We’ve all heard the phrase “There is no such thing as coincidence.” And for many of us, we can think of many points in our lives where – in retrospect – we can see this truth play out. I sat down a while back and contemplated this phrase on a pretty deep level. It made me consider the nature of how we accept our choices, and consequently the resulting actions. What came to my awareness was quite profound – the twists and turns which my contemplation led me in. I would like to share it with you.
There first thing that came to mind thinking about this was:
If there is no such thing as coincidence … then how could there be anything other than RIGHT ACTION?
That is, if there is no such thing as coincidence and all Time is simultaneous, why do we second-guess ourselves and the choices we make? With coincidence being hypothetically mythical, everything we say and do somehow is meant to have been said or done. This means we are always engaged in RIGHT ACTION. Though the results of such actions may not always be positive, when we realize the past does not equal the future (as Time is all wrapped up) and failure is simply an outcome at one single point in Time and Space (when we break it out in a linear fashion), we are shown that in both instances – simultaneous Time and linear Time – we are still given to RIGHT ACTION regardless of the consequences (as odd as that may sound).
We run ourselves on the hamster wheel of second-guessing because we want to make sure our choices have the best possible outcome through Time and Space – Is the choice fully life affirming? Positive? In second-guessing, we are – in a sense – not trusting all the aspects of what we are doing and what could happen; one is trying to anticipate potential failures based off the decision (and had it ingrained at some point in life that such failures could be horrendously disastrous – which is 99.9% pure myth).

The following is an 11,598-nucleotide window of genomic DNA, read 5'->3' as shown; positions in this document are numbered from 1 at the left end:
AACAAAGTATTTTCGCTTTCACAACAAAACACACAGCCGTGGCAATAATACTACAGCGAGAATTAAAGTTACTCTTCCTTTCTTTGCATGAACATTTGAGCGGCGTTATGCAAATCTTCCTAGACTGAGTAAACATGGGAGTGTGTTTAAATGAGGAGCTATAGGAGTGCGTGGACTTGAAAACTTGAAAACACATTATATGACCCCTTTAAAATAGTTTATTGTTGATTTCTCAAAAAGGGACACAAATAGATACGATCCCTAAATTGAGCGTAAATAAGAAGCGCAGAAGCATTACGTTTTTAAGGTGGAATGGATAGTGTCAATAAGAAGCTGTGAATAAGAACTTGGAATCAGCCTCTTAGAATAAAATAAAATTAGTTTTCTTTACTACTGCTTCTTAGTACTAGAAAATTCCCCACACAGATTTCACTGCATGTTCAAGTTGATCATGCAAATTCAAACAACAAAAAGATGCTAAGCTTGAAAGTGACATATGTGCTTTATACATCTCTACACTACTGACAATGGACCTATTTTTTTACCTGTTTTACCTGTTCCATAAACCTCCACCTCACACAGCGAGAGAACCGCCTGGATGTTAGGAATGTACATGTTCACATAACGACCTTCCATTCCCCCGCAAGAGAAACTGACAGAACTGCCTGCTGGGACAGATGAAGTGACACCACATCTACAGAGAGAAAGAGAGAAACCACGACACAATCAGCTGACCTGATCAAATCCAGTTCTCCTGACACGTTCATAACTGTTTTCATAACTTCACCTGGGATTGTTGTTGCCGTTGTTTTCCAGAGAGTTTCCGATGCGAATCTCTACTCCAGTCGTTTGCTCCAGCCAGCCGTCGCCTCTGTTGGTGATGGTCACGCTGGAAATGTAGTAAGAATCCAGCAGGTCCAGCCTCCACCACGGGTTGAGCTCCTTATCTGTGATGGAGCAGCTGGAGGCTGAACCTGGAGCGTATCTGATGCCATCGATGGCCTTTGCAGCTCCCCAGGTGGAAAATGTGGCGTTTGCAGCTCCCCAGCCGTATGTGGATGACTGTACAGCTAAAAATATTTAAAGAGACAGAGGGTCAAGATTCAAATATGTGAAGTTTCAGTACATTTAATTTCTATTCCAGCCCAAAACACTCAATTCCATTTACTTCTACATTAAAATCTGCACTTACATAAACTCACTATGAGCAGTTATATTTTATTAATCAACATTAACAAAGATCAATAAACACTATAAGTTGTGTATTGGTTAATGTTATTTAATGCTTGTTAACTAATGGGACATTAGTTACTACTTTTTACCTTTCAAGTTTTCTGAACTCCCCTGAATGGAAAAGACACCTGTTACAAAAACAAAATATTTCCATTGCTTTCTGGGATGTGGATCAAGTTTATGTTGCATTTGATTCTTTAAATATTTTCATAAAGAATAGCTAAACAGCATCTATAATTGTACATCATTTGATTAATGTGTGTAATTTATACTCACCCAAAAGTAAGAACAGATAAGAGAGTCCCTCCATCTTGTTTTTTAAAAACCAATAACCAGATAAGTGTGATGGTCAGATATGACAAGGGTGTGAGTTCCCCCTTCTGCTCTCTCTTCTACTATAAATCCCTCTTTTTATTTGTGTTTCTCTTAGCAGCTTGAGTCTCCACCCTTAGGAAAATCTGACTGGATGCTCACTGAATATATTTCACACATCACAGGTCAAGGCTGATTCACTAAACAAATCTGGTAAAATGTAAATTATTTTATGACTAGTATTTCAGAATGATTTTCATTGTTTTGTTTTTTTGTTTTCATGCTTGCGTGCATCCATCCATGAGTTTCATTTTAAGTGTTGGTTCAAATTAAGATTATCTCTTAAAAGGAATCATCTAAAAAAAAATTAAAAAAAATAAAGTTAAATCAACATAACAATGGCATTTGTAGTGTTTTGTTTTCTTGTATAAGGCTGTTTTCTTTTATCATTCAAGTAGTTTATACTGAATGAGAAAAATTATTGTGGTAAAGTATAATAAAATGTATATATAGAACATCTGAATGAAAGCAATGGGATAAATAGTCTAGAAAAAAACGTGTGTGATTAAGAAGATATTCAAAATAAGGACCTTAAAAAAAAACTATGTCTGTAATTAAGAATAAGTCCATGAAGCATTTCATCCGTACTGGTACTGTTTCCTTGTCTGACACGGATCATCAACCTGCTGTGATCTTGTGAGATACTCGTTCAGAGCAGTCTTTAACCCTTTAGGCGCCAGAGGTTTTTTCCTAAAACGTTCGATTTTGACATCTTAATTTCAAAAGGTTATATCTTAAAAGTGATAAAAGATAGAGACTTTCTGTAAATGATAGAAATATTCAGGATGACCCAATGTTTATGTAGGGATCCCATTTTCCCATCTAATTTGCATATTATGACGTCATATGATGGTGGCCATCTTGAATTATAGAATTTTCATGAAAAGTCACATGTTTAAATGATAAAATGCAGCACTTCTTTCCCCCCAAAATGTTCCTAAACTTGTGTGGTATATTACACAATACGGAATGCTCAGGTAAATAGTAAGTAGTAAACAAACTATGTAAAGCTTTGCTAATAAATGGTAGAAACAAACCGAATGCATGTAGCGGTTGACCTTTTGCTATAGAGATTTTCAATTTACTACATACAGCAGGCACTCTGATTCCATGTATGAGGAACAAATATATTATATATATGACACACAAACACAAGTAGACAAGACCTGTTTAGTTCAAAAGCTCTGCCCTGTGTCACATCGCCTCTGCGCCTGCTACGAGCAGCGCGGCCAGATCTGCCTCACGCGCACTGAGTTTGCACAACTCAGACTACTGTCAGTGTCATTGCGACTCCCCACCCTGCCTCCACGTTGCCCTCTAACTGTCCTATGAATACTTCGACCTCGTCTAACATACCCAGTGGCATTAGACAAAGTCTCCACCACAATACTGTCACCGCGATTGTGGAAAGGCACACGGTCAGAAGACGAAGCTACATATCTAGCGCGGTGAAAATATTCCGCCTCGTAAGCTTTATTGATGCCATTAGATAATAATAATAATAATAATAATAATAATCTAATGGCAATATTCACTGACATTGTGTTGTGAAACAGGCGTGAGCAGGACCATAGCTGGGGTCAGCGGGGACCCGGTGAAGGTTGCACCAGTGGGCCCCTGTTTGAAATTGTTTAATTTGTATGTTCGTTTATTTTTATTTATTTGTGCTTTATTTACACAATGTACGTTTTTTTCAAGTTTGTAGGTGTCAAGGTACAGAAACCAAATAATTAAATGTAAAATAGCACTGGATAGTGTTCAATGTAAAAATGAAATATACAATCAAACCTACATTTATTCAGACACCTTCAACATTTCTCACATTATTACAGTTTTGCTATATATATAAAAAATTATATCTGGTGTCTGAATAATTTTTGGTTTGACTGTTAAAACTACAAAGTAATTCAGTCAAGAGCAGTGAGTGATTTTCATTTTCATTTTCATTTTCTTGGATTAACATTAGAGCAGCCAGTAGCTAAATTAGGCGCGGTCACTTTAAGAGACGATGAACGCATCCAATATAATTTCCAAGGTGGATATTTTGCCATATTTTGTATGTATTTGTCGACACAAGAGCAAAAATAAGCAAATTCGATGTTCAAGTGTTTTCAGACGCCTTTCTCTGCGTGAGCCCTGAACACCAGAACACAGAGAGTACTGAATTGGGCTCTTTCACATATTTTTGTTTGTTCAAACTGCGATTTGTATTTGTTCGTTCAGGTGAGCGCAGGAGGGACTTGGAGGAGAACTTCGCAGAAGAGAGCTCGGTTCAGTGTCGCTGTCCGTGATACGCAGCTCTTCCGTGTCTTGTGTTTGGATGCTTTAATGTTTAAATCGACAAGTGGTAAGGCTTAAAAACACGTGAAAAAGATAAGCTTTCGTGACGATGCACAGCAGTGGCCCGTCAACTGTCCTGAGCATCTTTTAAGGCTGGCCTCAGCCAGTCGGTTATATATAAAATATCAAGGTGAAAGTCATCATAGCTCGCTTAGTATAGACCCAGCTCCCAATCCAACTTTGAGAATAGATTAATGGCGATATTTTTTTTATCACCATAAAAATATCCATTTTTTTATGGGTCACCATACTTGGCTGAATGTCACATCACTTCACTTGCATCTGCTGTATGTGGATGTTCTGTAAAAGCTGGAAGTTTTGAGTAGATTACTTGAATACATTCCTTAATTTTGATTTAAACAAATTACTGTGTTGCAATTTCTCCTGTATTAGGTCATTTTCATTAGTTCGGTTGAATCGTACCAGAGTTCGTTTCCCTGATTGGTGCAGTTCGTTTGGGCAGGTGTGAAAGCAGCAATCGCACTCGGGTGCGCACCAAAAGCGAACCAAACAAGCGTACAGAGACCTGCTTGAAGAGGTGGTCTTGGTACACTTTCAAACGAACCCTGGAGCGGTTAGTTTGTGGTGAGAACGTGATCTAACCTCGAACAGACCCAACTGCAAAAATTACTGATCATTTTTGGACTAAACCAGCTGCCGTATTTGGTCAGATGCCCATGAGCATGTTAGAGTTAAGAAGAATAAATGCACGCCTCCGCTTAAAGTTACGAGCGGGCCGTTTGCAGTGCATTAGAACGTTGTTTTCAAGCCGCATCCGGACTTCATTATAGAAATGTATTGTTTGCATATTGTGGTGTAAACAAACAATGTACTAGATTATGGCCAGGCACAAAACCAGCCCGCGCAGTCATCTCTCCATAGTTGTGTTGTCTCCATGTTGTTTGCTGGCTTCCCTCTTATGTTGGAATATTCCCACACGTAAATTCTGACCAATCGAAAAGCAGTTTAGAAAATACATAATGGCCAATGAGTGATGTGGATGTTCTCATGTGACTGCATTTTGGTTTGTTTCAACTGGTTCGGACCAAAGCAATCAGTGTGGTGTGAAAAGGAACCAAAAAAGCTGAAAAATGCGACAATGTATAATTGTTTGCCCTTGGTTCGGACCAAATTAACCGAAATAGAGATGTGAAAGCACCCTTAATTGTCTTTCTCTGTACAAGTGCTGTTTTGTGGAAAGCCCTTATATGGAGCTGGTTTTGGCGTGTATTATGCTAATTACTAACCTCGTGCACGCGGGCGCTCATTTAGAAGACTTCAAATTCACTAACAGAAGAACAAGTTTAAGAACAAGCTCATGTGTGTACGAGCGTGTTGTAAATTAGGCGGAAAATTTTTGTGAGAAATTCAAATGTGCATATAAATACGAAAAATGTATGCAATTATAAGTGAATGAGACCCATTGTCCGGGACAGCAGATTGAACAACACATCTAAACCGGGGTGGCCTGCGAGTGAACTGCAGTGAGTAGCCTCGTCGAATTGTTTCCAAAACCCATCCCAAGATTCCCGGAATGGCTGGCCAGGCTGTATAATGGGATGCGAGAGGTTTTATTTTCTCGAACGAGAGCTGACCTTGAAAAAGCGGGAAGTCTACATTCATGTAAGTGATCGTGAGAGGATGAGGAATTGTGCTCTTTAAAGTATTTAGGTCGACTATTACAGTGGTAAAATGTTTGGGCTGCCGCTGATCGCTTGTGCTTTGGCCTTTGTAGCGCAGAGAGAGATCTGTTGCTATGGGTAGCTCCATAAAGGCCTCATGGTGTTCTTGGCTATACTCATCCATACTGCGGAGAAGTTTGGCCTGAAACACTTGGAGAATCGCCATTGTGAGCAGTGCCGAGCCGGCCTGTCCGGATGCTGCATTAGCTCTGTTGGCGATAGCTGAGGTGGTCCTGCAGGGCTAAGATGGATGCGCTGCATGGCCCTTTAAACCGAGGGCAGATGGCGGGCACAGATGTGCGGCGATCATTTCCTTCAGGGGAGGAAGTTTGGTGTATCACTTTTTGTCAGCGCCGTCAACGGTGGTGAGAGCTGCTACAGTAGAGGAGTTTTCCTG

This constant necessity of second-guessing, of trying to anticipate potential failures, is a wrongful place to work from in the mind. As this angle of perception becomes habit, it ingrains within one’s consciousness a very real construct of “my decisions could become major failures.” Every choice then (or close to every choice) becomes like a man walking upon a tightrope – hoping his decisions will keep him balanced and not landing in the safety net before crashing to the floor.
That’s the beauty of the safety net. The tightrope walker can still get back up on the rope and try again. It’s only in his own mind that he would perceive himself a failure if he were to fall. We have this safety net, too, it is called TRYING AGAIN. If you’re failure hasn’t killed you, then you’re safe to try again. And if you have paid close enough attention, you learned something from the event which will guide you to correct yourself the next time – a piece of knowledge you needed to gain for which the falling down event was the only way to gain it … proving once again, there is no such thing as coincidence, and that falling down was actually the CORRECT RIGHT ANSWER to making it to the successful act of completion.